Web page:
Belize health minister reiterates support for Taiwan's WHA bid
Geneva, May 26 (CNA) Belize's Health Minister Kevin Bernard on Wednesday expressed sadness over the exclusion of Taiwan from the 75th World Health Assembly (WHA) in Geneva, adding that he hoped to see Taiwan's presence in global discussions on health issues in the future.
Speaking to reporters after a meeting with Taiwan's Deputy Health Minister Lee Li-feng (李麗芬) on the sidelines of the WHA, Bernard said he was "very saddened" to see Taiwan denied observer status at the World Health Organization's (WHO) annual decision-making forum, which is being held from May 22-28 in Geneva.
Belize was one of the 13 countries, all diplomatic allies of Taiwan, that had tabled a motion to put the issue of Taiwan's inclusion on the WHA's agenda, a proposal that was rejected at a WHA plenary session on May 23.
Bernard said he hoped to see great minds come together "to make the right decision" and have Taiwan invited to the WHO and the WHA next year.
Belize stands "strong and firm behind Taiwan," Bernard said.
Bernard had spoken in defense of Taiwan's right to be present at the WHA when the issue was discussed at a closed-door meeting of the WHA's general committee on May 22, according to Taiwan's Ministry of Foreign Affairs.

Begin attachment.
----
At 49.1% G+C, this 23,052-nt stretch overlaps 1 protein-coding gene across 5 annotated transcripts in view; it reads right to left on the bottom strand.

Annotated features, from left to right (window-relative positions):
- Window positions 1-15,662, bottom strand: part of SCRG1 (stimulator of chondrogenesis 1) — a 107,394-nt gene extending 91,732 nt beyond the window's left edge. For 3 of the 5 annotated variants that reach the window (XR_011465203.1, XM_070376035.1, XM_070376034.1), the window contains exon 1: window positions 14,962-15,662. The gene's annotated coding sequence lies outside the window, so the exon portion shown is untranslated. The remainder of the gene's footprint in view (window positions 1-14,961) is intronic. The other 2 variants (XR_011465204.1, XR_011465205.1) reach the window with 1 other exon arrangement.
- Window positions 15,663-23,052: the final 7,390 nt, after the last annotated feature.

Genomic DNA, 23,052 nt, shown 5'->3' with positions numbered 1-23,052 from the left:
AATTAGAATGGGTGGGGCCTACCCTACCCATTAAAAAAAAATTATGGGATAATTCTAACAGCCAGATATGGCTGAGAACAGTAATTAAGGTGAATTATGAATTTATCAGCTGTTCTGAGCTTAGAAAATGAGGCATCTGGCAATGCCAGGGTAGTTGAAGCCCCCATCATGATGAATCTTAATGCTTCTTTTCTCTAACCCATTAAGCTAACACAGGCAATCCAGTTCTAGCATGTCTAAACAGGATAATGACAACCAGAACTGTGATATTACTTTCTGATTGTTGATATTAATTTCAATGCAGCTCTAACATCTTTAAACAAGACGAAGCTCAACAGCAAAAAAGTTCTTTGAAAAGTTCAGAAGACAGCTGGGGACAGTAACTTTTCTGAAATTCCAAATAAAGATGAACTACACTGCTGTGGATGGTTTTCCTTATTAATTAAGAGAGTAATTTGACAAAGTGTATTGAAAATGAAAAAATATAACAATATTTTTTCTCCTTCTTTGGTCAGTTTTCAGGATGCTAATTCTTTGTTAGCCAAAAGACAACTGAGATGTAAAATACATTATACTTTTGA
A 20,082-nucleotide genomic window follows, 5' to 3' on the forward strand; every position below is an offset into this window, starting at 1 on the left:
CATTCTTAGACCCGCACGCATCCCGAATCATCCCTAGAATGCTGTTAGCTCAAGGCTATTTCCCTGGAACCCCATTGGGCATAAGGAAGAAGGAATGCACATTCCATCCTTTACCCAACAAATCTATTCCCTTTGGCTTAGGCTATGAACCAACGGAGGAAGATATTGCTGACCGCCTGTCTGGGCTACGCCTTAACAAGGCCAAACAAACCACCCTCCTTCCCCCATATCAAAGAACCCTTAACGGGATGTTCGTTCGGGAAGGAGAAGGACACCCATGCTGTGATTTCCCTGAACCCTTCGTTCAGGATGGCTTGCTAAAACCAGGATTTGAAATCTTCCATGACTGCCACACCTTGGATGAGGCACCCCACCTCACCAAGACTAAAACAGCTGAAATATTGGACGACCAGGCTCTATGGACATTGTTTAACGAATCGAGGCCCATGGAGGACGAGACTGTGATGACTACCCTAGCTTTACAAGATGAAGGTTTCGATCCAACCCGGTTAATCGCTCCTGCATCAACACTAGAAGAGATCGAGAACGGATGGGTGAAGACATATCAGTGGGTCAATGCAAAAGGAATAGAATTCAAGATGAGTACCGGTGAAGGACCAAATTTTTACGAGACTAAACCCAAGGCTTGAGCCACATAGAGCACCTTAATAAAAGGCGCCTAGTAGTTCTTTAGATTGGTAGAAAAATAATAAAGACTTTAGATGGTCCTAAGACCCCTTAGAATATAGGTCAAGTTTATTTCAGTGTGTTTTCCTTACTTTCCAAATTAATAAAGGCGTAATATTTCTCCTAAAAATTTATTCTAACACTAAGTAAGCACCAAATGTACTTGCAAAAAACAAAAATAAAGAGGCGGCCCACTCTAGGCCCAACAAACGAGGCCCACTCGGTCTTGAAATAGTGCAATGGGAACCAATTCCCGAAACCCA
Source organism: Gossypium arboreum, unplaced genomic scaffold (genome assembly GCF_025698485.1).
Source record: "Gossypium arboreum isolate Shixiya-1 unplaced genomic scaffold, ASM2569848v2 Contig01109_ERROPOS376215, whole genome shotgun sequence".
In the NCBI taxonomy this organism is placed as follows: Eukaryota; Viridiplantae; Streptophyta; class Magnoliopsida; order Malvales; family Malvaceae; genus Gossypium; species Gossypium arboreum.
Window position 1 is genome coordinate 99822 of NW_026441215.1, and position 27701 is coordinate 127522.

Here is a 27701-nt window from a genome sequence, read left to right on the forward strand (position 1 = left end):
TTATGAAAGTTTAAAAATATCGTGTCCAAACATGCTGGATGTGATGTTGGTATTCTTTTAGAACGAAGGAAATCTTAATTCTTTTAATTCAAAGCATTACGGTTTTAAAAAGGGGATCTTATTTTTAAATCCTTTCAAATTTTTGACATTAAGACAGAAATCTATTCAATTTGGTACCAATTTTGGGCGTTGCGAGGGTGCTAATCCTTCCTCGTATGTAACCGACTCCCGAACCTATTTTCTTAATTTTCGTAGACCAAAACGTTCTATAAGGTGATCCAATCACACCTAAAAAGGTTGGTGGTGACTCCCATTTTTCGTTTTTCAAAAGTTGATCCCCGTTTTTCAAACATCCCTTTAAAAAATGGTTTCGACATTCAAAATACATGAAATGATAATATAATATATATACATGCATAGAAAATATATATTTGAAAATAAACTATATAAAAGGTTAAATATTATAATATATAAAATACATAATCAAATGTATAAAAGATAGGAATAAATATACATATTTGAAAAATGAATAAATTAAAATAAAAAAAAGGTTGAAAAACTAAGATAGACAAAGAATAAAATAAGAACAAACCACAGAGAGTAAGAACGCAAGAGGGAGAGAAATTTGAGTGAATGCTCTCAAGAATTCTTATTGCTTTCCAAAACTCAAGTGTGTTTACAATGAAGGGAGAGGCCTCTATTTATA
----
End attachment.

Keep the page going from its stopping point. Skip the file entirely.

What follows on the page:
Lizzie Nkosi, health minister of Eswatini, one of the nations that co-initiated the motion, said her country's relationship with Taiwan stretched back to 1968 and that she definitely supported Taiwan's inclusion in the WHA.
The rejection of the Taiwan motion marked the sixth consecutive year Taiwan's ruling Democratic Progressive Party (DPP) administration, which took office in 2016, has tried and failed to secure an invitation to the WHA.
As in the past years, the government dispatched a delegation to Geneva, this year led by Lee, to maintain a presence on the sidelines of the WHA and meet with national delegates outside of the event.
Lee told reporters that the exclusion of Taiwan from the WHA this year was "very regrettable," but that the government "would not relent in its efforts" for inclusion.
The delegations of Taiwan's diplomatic allies have firmly stated that they would continue to voice support for the country's WHO bid, Lee said. "The door will open one day."
Taiwan was expelled from the WHO in 1972, one year after the Republic of China, the official name of Taiwan, lost its seat at the United Nations.
During the then-Kuomintang (KMT) administration, which maintained friendlier relations with Beijing, the WHO invited Taiwan to take part as an observer in the WHA every year from 2009 to 2016.
Participating under the name "Chinese Taipei," this practice ended after the DPP, which Beijing has accused of "conducting separatist acts on the international stage," came to power.
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